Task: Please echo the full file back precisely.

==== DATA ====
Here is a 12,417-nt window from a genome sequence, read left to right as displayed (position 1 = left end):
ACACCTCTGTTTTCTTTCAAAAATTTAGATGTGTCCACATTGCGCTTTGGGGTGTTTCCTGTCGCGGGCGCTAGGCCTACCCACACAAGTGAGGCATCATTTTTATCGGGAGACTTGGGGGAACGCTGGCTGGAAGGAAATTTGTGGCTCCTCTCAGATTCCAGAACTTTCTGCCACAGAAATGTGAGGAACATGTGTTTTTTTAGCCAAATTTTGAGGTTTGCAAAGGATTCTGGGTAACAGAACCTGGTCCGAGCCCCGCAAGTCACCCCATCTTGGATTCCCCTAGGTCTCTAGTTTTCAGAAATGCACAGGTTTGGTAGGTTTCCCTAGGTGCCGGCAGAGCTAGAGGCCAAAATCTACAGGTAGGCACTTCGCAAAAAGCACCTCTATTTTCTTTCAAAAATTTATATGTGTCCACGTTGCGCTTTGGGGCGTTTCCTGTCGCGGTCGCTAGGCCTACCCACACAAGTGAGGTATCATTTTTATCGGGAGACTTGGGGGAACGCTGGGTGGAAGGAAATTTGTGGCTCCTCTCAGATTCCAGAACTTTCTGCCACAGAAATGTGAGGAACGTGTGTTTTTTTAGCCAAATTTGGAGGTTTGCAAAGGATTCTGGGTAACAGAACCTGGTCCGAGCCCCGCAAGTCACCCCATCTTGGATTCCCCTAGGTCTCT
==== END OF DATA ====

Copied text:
Here is a 12,417-nt window from a genome sequence, read left to right as displayed (position 1 = left end):
ACACCTCTGTTTTCTTTCAAAAATTTAGATGTGTCCACATTGCGCTTTGGGGTGTTTCCTGTCGCGGGCGCTAGGCCTACCCACACAAGTGAGGCATCATTTTTATCGGGAGACTTGGGGGAACGCTGGCTGGAAGGAAATTTGTGGCTCCTCTCAGATTCCAGAACTTTCTGCCACAGAAATGTGAGGAACATGTGTTTTTTTAGCCAAATTTTGAGGTTTGCAAAGGATTCTGGGTAACAGAACCTGGTCCGAGCCCCGCAAGTCACCCCATCTTGGATTCCCCTAGGTCTCTAGTTTTCAGAAATGCACAGGTTTGGTAGGTTTCCCTAGGTGCCGGCAGAGCTAGAGGCCAAAATCTACAGGTAGGCACTTCGCAAAAAGCACCTCTATTTTCTTTCAAAAATTTATATGTGTCCACGTTGCGCTTTGGGGCGTTTCCTGTCGCGGTCGCTAGGCCTACCCACACAAGTGAGGTATCATTTTTATCGGGAGACTTGGGGGAACGCTGGGTGGAAGGAAATTTGTGGCTCCTCTCAGATTCCAGAACTTTCTGCCACAGAAATGTGAGGAACGTGTGTTTTTTTAGCCAAATTTGGAGGTTTGCAAAGGATTCTGGGTAACAGAACCTGGTCCGAGCCCCGCAAGTCACCCCATCTTGGATTCCCCTAGGTCTCT